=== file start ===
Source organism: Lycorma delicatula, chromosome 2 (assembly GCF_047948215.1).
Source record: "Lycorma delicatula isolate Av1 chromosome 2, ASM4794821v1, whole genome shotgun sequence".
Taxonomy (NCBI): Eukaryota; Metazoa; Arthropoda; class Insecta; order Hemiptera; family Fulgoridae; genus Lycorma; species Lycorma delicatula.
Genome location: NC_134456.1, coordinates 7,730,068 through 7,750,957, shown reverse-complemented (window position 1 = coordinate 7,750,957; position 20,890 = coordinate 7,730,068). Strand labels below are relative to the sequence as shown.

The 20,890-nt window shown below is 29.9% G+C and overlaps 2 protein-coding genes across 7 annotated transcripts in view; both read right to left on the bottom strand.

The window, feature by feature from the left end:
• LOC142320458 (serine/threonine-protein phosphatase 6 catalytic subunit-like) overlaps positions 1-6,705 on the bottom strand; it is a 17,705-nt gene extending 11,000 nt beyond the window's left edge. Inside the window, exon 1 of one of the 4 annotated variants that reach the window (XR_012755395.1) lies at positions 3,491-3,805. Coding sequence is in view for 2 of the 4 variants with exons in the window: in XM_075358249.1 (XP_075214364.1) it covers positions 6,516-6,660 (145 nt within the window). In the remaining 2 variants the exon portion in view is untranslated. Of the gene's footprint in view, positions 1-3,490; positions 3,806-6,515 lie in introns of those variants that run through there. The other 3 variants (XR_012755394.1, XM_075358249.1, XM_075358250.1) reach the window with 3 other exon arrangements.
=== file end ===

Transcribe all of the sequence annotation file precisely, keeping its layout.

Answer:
Source organism: Lycorma delicatula, chromosome 2 (assembly GCF_047948215.1).
Source record: "Lycorma delicatula isolate Av1 chromosome 2, ASM4794821v1, whole genome shotgun sequence".
Taxonomy (NCBI): Eukaryota; Metazoa; Arthropoda; class Insecta; order Hemiptera; family Fulgoridae; genus Lycorma; species Lycorma delicatula.
Genome location: NC_134456.1, coordinates 7,730,068 through 7,750,957, shown reverse-complemented (window position 1 = coordinate 7,750,957; position 20,890 = coordinate 7,730,068). Strand labels below are relative to the sequence as shown.

The 20,890-nt window shown below is 29.9% G+C and overlaps 2 protein-coding genes across 7 annotated transcripts in view; both read right to left on the bottom strand.

The window, feature by feature from the left end:
• LOC142320458 (serine/threonine-protein phosphatase 6 catalytic subunit-like) overlaps positions 1-6,705 on the bottom strand; it is a 17,705-nt gene extending 11,000 nt beyond the window's left edge. Inside the window, exon 1 of one of the 4 annotated variants that reach the window (XR_012755395.1) lies at positions 3,491-3,805. Coding sequence is in view for 2 of the 4 variants with exons in the window: in XM_075358249.1 (XP_075214364.1) it covers positions 6,516-6,660 (145 nt within the window). In the remaining 2 variants the exon portion in view is untranslated. Of the gene's footprint in view, positions 1-3,490; positions 3,806-6,515 lie in introns of those variants that run through there. The other 3 variants (XR_012755394.1, XM_075358249.1, XM_075358250.1) reach the window with 3 other exon arrangements.